AusNet Services shareholders have voted in favour of a resolution to sell the electricity transmission network owner to a consortium led by Canada’s Brookfield Asset Management with the estimated $18 billion deal receiving huge investor support at a shareholders meeting on Friday.
AusNet owns and operates the majority of Victoria’s transmission network infrastructure, as well as a large proportion of the state’s electricity and gas distribution network.
While listed on the ASX, AusNet is already majority foreign owned, with 32% controlled by the Singapore government’s investment fund Temasek through its company Singapore Power, while another 19.9% stake is owned by China’s State Grid Corporation.
The Brookfield consortium, which includes pension funds Sunsuper, Alberta Investment Management Corporation, the Investment Management Corporation of Ontario and Healthcare of Ontario Pension Plan, has said it sees AusNet as a “multi-decade investment pivotal to Australia’s clean energy transition”.
AusNet chair Peter Mason said the sale had been approved by the requisite majority of shareholders with 99.76% of votes cast at Friday’s meeting in favour of the resolution.
“The AusNet Board is pleased to announce the very positive outcome in the Scheme Meeting,” he said in a statement.
“The 99.76% of votes in favour of the Scheme is the result of a competitive process and underscores the board’s work to maximise value for shareholders.
“We would like to thank our shareholders, in particular our major shareholders Singapore Power and State Grid, for their engagement in the scheme process and support for AusNet over the years.”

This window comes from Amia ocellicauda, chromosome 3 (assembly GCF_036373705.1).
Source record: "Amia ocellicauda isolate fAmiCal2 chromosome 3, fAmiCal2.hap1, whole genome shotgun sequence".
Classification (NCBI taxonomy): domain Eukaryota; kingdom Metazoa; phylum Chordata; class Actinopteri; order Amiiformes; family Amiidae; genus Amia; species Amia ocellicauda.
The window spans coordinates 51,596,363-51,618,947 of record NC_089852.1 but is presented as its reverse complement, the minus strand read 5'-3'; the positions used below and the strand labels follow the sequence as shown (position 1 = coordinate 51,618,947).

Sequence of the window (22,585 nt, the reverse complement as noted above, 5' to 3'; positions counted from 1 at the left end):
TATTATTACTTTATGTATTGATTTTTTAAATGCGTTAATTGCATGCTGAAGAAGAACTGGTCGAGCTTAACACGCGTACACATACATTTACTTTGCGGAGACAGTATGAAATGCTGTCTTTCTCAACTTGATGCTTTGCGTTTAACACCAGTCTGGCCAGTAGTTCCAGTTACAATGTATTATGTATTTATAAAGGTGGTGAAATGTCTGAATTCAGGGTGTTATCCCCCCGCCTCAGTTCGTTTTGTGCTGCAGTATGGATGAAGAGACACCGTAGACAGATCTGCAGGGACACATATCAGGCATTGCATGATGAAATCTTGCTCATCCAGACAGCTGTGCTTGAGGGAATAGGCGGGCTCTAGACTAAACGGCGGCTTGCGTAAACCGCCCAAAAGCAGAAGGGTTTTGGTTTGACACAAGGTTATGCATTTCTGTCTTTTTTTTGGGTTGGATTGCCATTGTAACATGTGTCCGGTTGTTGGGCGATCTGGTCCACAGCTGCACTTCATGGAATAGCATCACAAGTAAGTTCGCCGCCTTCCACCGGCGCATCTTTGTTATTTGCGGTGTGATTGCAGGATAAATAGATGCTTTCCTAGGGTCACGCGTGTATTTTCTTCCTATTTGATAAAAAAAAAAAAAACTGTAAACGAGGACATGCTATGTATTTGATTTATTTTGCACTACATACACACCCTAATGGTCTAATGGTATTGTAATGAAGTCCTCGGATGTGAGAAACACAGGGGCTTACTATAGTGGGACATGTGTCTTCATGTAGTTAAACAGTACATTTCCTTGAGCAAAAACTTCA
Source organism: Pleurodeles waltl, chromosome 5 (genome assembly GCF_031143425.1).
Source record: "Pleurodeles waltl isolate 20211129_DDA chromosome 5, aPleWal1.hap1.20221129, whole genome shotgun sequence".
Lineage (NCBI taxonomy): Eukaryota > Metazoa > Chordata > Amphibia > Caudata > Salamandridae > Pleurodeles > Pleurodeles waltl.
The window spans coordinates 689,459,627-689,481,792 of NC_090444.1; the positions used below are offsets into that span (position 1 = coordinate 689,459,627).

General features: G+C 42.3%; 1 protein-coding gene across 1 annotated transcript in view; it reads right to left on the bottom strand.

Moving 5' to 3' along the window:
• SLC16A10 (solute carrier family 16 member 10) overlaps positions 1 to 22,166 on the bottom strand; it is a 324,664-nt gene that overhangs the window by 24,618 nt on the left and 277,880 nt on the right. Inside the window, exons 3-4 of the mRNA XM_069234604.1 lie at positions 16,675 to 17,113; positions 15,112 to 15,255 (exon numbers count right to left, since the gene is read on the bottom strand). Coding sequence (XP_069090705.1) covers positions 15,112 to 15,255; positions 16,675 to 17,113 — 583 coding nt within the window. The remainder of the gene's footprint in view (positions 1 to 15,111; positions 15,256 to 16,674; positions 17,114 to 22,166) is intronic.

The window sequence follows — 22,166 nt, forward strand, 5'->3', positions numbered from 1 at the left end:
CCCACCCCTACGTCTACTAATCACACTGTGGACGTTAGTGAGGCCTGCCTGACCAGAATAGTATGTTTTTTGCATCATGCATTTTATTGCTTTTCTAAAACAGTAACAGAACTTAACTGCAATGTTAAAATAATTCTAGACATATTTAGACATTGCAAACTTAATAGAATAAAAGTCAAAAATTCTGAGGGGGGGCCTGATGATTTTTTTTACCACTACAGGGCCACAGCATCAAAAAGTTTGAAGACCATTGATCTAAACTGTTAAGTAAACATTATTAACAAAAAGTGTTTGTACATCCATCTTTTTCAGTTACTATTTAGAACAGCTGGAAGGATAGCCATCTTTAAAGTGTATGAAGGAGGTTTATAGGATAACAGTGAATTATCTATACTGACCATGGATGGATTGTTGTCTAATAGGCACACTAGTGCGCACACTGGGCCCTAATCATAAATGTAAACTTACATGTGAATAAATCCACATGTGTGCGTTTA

Brookfield’s all-cash offer of $2.65 a share had already won the unanimous support of AusNet’s board of directors.
Australia gas giant APA Group had tried to outbid the Brookfield consortium, but failed to secure the required support for its takeover on the promise of preventing Victoria’s power grid becoming completely foreign-owned.
The sale remains subject to approval by the New South Wales Supreme Court.
The mandatory second hearing is scheduled for Thursday, 3 February. If the court approves the scheme, AusNet said in a statement it will lodge a copy of the court orders with the Australian Securities and Investments Commission on Friday, at which time the scheme will become legally effective.
AusNet’s takeover comes less than a month after the long-awaited sale of grid-operator Spark Infrastructure to a North American consortium led by private equity giant Kohlberg Kravis Roberts has been completed via a $5.2 billion “all-cash transaction”.
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So when do the existing shareholders see their takeover mony in their bank accounts?
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